More and more processes can be digitalised and automated. But before this happens, they must first be simplified and thus optimised. What sounds simple is often the biggest challenge for companies, as finance expert Ute Schröder from the C4B team knows. Ute Schröder explains in an interview what often causes problems and what prerequisites you should create in your company.
Process automation is at the top of many companies' wish lists. In your experience, what is the problem when it comes to making progress, Ute?
Processes and procedures have usually been established over a long period of time - and in my experience this is the biggest obstacle on the way to automation. If you have contradictory data from many sources, then the automation of processes will not work either. For digital transformation, you need uniform data and standardised processes. But so far, only a small number of companies have these. Most are still in the process of implementation.
What requirements must first be met?
Automation only has a chance if companies know processes and interfaces - analogue or already digital. This is often a mammoth task: analysing all processes that are used in one's own accounting system, for example, and creating meaningful and transparent process documentation for all relevant procedures - this presents many companies with major challenges.
Can you give us an example?
We discussed the example of an internationally active trading company in one of our Benchmarking Circles. On the way to Digital Finance, they first examined the invoice verification process. The three-stage process of invoice receipt, verification and approval showed a total of 174,000 variants across the entire company with around three million invoices received. 174,000 variants - how do you automate that? But it is the first, right and important step, because first, work processes have to be identified, structured and made comprehensible. This is the only way to optimise them. And the GoBD also stipulates by law that process descriptions must be created and kept up to date.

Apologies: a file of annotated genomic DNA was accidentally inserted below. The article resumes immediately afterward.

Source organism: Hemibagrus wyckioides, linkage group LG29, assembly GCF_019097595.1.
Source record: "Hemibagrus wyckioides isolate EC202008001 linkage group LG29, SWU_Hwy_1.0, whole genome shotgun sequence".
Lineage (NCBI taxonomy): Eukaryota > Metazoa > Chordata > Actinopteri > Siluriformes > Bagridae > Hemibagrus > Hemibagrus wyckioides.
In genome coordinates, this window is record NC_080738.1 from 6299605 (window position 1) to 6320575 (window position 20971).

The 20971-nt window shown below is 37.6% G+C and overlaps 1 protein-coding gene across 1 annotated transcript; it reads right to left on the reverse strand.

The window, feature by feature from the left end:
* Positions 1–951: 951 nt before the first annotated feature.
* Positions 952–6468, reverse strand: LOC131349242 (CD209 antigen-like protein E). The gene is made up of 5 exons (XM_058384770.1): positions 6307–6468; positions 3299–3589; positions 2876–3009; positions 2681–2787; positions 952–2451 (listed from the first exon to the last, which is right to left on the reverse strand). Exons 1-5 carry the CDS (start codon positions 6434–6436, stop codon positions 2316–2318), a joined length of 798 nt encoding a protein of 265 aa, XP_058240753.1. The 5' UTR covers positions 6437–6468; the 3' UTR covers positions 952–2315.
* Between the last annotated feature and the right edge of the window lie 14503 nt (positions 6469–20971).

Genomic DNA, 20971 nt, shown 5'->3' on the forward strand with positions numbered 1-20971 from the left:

In your experience, where are the pitfalls - and how can they be avoided?
Pitfalls always lie in in-house special or isolated solutions. If you want to avoid stumbling here, you have to standardise your processes. Only then can new technologies be implemented. At C4B we work closely with the finance expert Denis Glowicki, who is CFO at Wicke-Werke. Denis once described the interface dilemma very accurately. From a company size of more than ten employees, it becomes difficult to know all the work steps involved, everyone becomes an expert in his or her own subarea, with a limited view to the right and left. It becomes difficult at the point where you no longer know exactly the upstream and downstream processes of your own activities. They are then simply carried out and often no longer questioned as to their usefulness. But this is no longer the way to improve your processes. Process documentation is also about identifying these interfaces - and then optimising them and sharing the knowledge - what comes before me and which work step comes after me. Incidentally, this was also one of the lessons learned by many companies during the pandemic: processes must be transparent and comprehensible for all employees, then it also works better with remote work.
What is the best way to approach the task of process documentation?
As a rule, a task of this magnitude cannot be accomplished on one's own. There are many consultants who offer their support. However, my business partner Dennis Cichowski and I, together with a total of four other finance experts from the field, have chosen a different approach and developed a tool for process documentation, the C4B Manuals. Prefabricated processes and pre-modelled flow charts help to map the company's own individual process in no time at all. Even without external consultants and expensive consulting services. We worked with hsp Software GmbH as the software manufacturer.
How exactly do the manuals work?
We have structured the individual steps as they occur in most companies. The processes are already stored and the flow charts are pre-modelled. After installing the software, you can work directly with the existing process description and individual steps can be customised. Our best practice process steps also include many digitisation and automation tips. It is a "living document", so to speak. As soon as something is adapted in the steps, the flow chart diagram on the right adapts to the live demo. It is also collaborative, as several people can work in it, distribute tasks, deposit documents and assign risks & ICS controls. We thus offer a tool that is unique on the market with prefabricated processes, a quasi blueprint for all processes in finance. Our documentation tool is unique on the market. And with it, it is then also possible to identify workflows, structure them and make them comprehensible.